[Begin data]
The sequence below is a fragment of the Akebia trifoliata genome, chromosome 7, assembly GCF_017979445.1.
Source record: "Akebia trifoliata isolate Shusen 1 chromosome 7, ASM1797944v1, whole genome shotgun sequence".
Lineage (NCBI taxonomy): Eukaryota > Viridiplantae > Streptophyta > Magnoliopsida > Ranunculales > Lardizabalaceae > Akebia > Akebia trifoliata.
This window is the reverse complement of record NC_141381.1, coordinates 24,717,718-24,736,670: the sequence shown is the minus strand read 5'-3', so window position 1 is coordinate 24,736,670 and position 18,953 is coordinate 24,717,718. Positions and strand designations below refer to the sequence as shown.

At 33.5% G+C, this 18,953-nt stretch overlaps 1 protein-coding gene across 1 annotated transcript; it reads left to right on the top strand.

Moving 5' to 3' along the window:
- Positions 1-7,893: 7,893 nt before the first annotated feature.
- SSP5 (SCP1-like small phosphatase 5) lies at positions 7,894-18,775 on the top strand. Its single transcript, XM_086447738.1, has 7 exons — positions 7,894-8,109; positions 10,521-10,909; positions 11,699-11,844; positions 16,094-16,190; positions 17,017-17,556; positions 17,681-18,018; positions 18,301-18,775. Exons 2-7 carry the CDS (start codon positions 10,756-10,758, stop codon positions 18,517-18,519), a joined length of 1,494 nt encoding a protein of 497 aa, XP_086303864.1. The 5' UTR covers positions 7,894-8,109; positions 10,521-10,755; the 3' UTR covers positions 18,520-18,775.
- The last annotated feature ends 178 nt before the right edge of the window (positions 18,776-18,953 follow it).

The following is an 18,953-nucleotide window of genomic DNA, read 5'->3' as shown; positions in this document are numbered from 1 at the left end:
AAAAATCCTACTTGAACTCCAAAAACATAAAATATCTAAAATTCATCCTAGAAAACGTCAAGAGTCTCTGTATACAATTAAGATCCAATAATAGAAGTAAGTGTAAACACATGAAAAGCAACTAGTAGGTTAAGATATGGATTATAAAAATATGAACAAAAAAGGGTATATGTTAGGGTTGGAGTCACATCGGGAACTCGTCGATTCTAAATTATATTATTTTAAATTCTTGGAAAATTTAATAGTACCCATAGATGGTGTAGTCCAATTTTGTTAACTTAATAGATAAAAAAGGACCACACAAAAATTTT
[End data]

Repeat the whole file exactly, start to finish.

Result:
The sequence below is a fragment of the Akebia trifoliata genome, chromosome 7, assembly GCF_017979445.1.
Source record: "Akebia trifoliata isolate Shusen 1 chromosome 7, ASM1797944v1, whole genome shotgun sequence".
Lineage (NCBI taxonomy): Eukaryota > Viridiplantae > Streptophyta > Magnoliopsida > Ranunculales > Lardizabalaceae > Akebia > Akebia trifoliata.
This window is the reverse complement of record NC_141381.1, coordinates 24,717,718-24,736,670: the sequence shown is the minus strand read 5'-3', so window position 1 is coordinate 24,736,670 and position 18,953 is coordinate 24,717,718. Positions and strand designations below refer to the sequence as shown.

At 33.5% G+C, this 18,953-nt stretch overlaps 1 protein-coding gene across 1 annotated transcript; it reads left to right on the top strand.

Moving 5' to 3' along the window:
- Positions 1-7,893: 7,893 nt before the first annotated feature.
- SSP5 (SCP1-like small phosphatase 5) lies at positions 7,894-18,775 on the top strand. Its single transcript, XM_086447738.1, has 7 exons — positions 7,894-8,109; positions 10,521-10,909; positions 11,699-11,844; positions 16,094-16,190; positions 17,017-17,556; positions 17,681-18,018; positions 18,301-18,775. Exons 2-7 carry the CDS (start codon positions 10,756-10,758, stop codon positions 18,517-18,519), a joined length of 1,494 nt encoding a protein of 497 aa, XP_086303864.1. The 5' UTR covers positions 7,894-8,109; positions 10,521-10,755; the 3' UTR covers positions 18,520-18,775.
- The last annotated feature ends 178 nt before the right edge of the window (positions 18,776-18,953 follow it).

The following is an 18,953-nucleotide window of genomic DNA, read 5'->3' as shown; positions in this document are numbered from 1 at the left end:
AAAAATCCTACTTGAACTCCAAAAACATAAAATATCTAAAATTCATCCTAGAAAACGTCAAGAGTCTCTGTATACAATTAAGATCCAATAATAGAAGTAAGTGTAAACACATGAAAAGCAACTAGTAGGTTAAGATATGGATTATAAAAATATGAACAAAAAAGGGTATATGTTAGGGTTGGAGTCACATCGGGAACTCGTCGATTCTAAATTATATTATTTTAAATTCTTGGAAAATTTAATAGTACCCATAGATGGTGTAGTCCAATTTTGTTAACTTAATAGATAAAAAAGGACCACACAAAAATTTT